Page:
An analysis of clinical data revealing the frequency of blood test requests from primary care providers indicates the potential utility of diagnostic platforms that combine several commonly requested tests onto multiplex panels, which could move blood testing from laboratory settings into the community.

Of more than 500 different blood tests analyzed, the data suggested the need for a variety of common community-requested test combinations, including tests of general health as well as tests to investigate anemia, fatigue, hormone levels, renal and liver function, and serum iron and vitamin levels.

For the diagnosis of acute disease and the management of chronic conditions, the availability of and demand for point-of-care (POC) diagnostic tests in primary care has been gradually increasing. Many general practitioners are keen to incorporate POC tests directly into their practice to inform immediate decisionmaking.

Photo FanshaweThomas

Thomas Fanshawe, PhD, University of Oxford.

Multiplex technologies have the potential to combine different biochemical and hematological tests, which can be carried out in a relatively short time from a single blood sample. Yet it remains unclear which tests should be included in such panels, particularly where patients present with a variety of conditions.

To spotlight the frequency and combination of test requests in community settings, a research team from the University of Oxford’s Nuffield department of primary care health sciences, and the University of Leuven, analyzed data from 11,763,473 laboratory blood tests requested by primary care practices in Oxfordshire, covering more than 413,000 patients.1  

The study was funded by the UK’s National Institute for Health Research (NIHR) Community Healthcare Medtech and In Vitro Diagnostics Cooperative, an Oxford-based group hosted by Oxford Health NHS Foundation Trust, which advances the development and evaluation of diagnostic tests to transform community healthcare.

“There’s extremely high demand for laboratory blood tests from community settings in the UK, and our analysis suggests an important role in the future for multiplex devices that would enable health professionals to carry out their own tests at the point of care, greatly benefiting patients and speeding up their decisionmaking,” says lead researcher Thomas Fanshawe, PhD, a senior medical statistician at the University of Oxford. “Replicating laboratory testing with panels of tests in combination is technologically feasible, although should such tests be developed, we would need to understand more about how they’re used by practitioners to avoid situations where patients are tested unnecessarily.”

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Philip Turner, PhD, NIHR community healthcare MIC.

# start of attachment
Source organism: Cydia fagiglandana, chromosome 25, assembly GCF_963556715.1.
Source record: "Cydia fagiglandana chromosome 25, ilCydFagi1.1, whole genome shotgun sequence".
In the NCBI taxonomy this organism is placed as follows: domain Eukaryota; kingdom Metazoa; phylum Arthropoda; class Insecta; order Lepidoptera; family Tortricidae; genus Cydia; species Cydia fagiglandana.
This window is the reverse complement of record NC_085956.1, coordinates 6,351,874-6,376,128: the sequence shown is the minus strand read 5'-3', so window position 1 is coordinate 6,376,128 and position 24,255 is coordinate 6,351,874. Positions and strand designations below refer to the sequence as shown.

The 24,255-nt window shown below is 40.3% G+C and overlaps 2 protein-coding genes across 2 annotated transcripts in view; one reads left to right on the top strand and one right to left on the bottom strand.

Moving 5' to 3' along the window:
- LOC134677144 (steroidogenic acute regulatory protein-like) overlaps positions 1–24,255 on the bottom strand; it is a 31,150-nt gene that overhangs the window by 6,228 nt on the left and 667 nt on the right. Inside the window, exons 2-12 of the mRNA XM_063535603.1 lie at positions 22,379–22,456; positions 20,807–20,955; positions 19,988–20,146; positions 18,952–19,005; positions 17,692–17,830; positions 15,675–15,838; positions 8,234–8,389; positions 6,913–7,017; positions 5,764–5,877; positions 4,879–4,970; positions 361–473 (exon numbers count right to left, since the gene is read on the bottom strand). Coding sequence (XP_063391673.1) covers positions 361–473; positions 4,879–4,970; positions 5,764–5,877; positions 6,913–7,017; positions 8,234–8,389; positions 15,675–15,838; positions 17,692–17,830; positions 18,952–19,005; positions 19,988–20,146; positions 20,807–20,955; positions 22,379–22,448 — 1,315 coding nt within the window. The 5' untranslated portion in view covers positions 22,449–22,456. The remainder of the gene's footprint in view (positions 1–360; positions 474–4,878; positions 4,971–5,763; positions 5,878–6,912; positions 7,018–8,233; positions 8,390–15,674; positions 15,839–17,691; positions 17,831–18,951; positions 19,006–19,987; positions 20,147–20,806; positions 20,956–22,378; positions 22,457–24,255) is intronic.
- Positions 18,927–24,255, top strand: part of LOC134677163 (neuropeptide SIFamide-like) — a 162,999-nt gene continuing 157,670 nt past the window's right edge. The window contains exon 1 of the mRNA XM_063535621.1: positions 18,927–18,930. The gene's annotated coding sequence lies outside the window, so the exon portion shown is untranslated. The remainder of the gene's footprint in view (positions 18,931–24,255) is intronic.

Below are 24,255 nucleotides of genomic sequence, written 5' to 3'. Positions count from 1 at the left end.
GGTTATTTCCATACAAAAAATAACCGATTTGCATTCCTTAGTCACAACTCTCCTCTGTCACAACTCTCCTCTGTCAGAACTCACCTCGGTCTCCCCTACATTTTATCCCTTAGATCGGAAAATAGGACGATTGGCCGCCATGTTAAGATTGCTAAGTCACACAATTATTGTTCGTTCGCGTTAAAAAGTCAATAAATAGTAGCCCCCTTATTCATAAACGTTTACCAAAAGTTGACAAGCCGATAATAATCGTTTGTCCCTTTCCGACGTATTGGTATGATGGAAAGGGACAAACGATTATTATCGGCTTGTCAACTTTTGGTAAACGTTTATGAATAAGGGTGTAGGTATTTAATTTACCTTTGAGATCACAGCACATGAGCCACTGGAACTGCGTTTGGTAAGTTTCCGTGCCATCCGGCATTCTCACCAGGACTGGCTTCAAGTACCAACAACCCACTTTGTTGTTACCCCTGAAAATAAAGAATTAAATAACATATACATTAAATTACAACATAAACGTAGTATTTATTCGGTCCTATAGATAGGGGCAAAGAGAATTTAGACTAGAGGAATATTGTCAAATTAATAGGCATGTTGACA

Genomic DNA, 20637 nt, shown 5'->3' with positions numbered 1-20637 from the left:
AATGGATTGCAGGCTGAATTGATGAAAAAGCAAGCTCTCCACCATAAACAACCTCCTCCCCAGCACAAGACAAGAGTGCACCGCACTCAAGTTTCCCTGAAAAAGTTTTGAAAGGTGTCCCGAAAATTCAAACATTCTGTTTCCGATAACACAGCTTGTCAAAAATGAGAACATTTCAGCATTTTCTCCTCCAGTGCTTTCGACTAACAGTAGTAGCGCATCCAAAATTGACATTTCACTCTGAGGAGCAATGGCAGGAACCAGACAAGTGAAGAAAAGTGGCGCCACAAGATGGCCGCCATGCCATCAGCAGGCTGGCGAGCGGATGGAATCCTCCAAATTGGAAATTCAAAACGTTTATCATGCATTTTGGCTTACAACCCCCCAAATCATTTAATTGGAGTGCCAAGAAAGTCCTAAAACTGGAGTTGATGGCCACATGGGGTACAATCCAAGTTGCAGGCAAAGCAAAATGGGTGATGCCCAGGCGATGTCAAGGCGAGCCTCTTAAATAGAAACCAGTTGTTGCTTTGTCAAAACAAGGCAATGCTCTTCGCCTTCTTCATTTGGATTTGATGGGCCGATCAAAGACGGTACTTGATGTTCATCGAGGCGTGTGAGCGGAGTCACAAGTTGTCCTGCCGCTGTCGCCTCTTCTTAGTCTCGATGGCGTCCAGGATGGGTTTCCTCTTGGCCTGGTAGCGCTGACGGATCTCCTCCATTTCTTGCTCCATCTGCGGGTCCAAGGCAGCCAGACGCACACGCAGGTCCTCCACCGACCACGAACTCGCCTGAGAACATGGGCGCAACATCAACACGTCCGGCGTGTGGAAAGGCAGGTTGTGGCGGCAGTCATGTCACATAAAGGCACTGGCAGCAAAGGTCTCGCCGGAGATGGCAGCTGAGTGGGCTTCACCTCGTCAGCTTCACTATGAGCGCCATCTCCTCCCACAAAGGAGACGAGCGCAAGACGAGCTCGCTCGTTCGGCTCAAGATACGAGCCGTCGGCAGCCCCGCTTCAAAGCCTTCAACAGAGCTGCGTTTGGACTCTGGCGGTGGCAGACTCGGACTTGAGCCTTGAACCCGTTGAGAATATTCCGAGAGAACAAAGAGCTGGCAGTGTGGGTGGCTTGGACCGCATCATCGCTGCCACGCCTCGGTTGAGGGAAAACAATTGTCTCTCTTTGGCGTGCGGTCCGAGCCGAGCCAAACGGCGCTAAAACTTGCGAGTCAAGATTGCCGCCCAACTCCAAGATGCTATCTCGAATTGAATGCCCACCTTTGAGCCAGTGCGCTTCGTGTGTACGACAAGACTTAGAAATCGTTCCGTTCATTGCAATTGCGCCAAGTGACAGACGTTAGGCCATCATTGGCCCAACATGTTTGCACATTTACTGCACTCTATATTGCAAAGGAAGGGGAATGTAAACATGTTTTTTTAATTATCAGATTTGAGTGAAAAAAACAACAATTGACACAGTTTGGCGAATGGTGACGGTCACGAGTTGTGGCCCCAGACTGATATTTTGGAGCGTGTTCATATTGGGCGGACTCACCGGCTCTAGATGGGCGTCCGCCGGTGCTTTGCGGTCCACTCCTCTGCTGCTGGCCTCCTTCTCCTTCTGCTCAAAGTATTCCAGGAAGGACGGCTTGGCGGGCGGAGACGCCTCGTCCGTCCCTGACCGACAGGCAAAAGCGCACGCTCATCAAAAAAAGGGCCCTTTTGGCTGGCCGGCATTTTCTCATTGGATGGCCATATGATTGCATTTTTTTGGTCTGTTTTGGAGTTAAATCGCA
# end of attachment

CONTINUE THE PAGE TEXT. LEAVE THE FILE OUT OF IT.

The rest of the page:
“The NIHR community healthcare MIC instigated this project in response to questions from the IVD industry about what to include on multiplex point-of-care platforms,” adds Philip Turner, PhD, NIHR community healthcare MIC manager. “Combined with insights from our survey of general practitioners, this data-driven approach provides further evidence of where demand lies for diagnostic tests in community settings, although we would caution that the clinical utility of rapid point-of-care tests is contingent on a complex array of factors beyond demand.”

Oxford University’s medical sciences division is one of the largest biomedical research centers in Europe, with over 2,500 people involved in research and more than 2,800 students. The university is rated the best in the world for medicine and life sciences, and it is home to the UK’s top-ranked medical school. It has one of the largest clinical trial portfolios in the UK and great expertise in taking discoveries from the lab into the clinic. Partnerships with the local NHS Trusts enable patients to benefit from close links between medical research and healthcare delivery.

Within the division, the Nuffield department of primary care health sciences undertakes internationally acclaimed teaching and research to help general practitioners deliver better care in the community.

To learn more, visit the Nuffield department of primary care health sciences at the University of Oxford.


  1. Fanshawe TR, Ordóñez-Mena JM, Turner PJ, Van den Bruel A, Shine B, Hayward GN. Frequencies and patterns of laboratory test requests from general practice: a service evaluation to inform point-of-care testing. J Clin Pathol. Epub ahead of print, September 18, 2018; doi: 10.1136/jclinpath-2018-205242.

Headshots by Nasir Hamid courtesy University of Oxford.